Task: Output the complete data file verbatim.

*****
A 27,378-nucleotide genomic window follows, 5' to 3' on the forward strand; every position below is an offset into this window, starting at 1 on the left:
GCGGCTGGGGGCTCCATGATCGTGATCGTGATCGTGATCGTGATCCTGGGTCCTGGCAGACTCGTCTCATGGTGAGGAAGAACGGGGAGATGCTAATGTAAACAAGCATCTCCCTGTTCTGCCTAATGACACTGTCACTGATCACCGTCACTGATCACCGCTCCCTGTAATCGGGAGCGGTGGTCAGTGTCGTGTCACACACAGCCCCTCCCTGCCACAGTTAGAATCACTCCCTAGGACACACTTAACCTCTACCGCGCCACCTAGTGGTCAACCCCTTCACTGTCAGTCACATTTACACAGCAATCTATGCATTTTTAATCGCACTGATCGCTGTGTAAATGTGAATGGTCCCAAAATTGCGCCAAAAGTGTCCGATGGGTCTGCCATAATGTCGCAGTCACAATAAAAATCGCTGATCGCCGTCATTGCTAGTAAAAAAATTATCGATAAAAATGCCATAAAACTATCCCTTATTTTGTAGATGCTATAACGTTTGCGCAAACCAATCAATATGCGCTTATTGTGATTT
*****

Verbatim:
A 27,378-nucleotide genomic window follows, 5' to 3' on the forward strand; every position below is an offset into this window, starting at 1 on the left:
GCGGCTGGGGGCTCCATGATCGTGATCGTGATCGTGATCGTGATCCTGGGTCCTGGCAGACTCGTCTCATGGTGAGGAAGAACGGGGAGATGCTAATGTAAACAAGCATCTCCCTGTTCTGCCTAATGACACTGTCACTGATCACCGTCACTGATCACCGCTCCCTGTAATCGGGAGCGGTGGTCAGTGTCGTGTCACACACAGCCCCTCCCTGCCACAGTTAGAATCACTCCCTAGGACACACTTAACCTCTACCGCGCCACCTAGTGGTCAACCCCTTCACTGTCAGTCACATTTACACAGCAATCTATGCATTTTTAATCGCACTGATCGCTGTGTAAATGTGAATGGTCCCAAAATTGCGCCAAAAGTGTCCGATGGGTCTGCCATAATGTCGCAGTCACAATAAAAATCGCTGATCGCCGTCATTGCTAGTAAAAAAATTATCGATAAAAATGCCATAAAACTATCCCTTATTTTGTAGATGCTATAACGTTTGCGCAAACCAATCAATATGCGCTTATTGTGATTT